From Issei Entrepreneur to Sansei Business Major, Hirano Store Has a Rich History
Patsy Y. Iwasaki
Special to The Hawai‘i Herald
Buckets of rain had been falling in East Hawai‘i all week long and it looked like it was going to be another soggy and overcast day. But the gloomy weather couldn’t dampen the spirits of 91-year-old Mieko Nagao this past Feb. 17. Nagao had already made plans with her son Owen, visiting from Long Beach, Calif., to accompany her to the festivities taking place at her nearby Glenwood neighborhood store.
The celebration of the 100th anniversary of Hirano Store — the beloved and always reliable small-town business that has been providing groceries and other essentials for the small communities in the Volcano and Ka‘ü areas for a century — was definitely a milestone to celebrate. Judging by the long line of cars parked along the shoulder of Highway 11 (often referred to as the Hawai‘i Belt Road or Volcano Highway), well-wishers weren’t letting the rain stop them from celebrating Hirano Store’s 100th birthday.
Everyone who attended the celebration called the rain “a blessing,” including sansei family member Eric Inouye, who assumed the reins of the store 34 years ago. He and his wife, Lisa Faulkner Inouye, were all smiles as they welcomed family members and Hirano Store’s longtime customers and friends.
The festivities began with a mid-morning invocation by Pastor Alex Pacheco of the Hale Pule Keolahou Church and words of gratitude from Inouye. He thanked everyone for keeping the general store in business since 1918. The rest of the day was spent celebrating with live entertainment; free drinks, hot dogs and Hirano Store’s signature chili; and giveaways of T-shirts, plate lunches, coolers and other items.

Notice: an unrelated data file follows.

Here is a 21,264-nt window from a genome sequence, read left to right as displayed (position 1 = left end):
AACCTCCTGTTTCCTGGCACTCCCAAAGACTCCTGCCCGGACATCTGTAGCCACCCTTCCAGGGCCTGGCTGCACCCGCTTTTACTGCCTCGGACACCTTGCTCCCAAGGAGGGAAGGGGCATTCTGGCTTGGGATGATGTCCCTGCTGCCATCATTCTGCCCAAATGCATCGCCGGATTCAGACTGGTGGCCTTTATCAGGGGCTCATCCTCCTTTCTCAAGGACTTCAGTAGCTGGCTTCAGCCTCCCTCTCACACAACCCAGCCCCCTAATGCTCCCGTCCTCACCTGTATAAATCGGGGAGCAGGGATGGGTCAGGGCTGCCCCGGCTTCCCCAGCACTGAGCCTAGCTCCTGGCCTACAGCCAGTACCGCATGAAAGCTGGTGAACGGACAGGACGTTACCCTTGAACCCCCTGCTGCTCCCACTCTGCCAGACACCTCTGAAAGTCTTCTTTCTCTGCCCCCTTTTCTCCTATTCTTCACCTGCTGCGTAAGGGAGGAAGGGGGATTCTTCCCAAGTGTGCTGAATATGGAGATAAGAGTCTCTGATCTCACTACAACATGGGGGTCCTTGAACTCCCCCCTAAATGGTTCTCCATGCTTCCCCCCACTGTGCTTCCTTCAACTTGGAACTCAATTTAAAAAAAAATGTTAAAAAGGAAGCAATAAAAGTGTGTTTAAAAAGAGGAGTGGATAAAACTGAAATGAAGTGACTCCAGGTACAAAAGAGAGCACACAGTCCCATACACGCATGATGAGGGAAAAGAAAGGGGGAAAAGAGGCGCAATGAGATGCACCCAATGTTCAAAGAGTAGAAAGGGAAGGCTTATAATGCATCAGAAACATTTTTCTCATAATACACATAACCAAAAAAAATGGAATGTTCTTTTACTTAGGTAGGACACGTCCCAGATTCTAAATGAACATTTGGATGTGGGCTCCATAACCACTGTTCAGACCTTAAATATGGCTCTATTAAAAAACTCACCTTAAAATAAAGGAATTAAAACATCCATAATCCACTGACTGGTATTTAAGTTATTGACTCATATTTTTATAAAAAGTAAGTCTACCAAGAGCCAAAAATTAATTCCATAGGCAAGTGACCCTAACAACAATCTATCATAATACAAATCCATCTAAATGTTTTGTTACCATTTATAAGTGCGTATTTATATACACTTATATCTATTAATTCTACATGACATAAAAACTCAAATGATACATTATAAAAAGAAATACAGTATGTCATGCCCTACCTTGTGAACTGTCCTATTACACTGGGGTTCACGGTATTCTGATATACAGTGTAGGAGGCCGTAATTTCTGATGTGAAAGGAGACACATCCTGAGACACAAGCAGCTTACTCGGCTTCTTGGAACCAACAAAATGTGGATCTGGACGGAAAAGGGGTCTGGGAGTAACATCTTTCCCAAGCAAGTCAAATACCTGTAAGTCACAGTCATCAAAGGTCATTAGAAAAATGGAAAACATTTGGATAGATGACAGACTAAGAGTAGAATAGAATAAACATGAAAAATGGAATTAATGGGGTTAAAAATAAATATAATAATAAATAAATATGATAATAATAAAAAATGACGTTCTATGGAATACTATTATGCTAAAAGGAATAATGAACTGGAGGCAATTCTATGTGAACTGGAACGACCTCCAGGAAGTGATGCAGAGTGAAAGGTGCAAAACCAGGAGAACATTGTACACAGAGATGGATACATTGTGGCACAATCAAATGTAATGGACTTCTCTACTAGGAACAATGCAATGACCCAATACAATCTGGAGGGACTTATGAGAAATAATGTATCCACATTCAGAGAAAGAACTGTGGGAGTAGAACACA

Inouye, who is 60, wanted Hirano Store’s local customers to be the main focus of the celebration, for they have always been the backbone of the business. It was something Inouye had focused on even back in 1984, when he leased the store from his uncle and aunt, Wataru and Shinae Hirano.
“I want to take care of the locals, because they are the ones that will be coming back,” said Inouye.
“I have a business degree, so my goal was to have my own business one day. So, I was thankful when this opportunity came up. My purpose was to be my own boss and to have a successful business,” said Inouye, who graduated from the University of Hawai‘i at Mänoa.
“A hundred years is definitely something,” said Owen Nagao as he enjoyed the festivities with his mother, Mieko. Nagao, who graduated from Baldwin High School on Maui, met Inouye when they were freshman dormies at UH-Mänoa’s Hale Aloha Lehua dormitory.
“We used to cruise around together a lot — football games, parties, nightclubs,” recalled Inouye.
“I had no idea and was pretty surprised about the idea of him running a store, of all things,” said Nagao upon learning from mutual friends that Inouye was taking over the store. On one of his visits home from California, Nagao, who retired from Boeing as an engineer and manager, dropped by the store and the two renewed their friendship. Since then, visiting with Inouye is a regular stop on his visits with his mother, who turned 92 a month after the celebration.
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Hilo resident Patsy Iwasaki is a former Hawai‘i Herald staff writer. She teaches in the English department at the University of Hawai‘i at Hilo. Iwasaki is also continuing work on her historical documentary film, “Honoka‘a Hero: The Story of Katsu Goto.” The film’s trailer can be seen at katsugotomovie.org.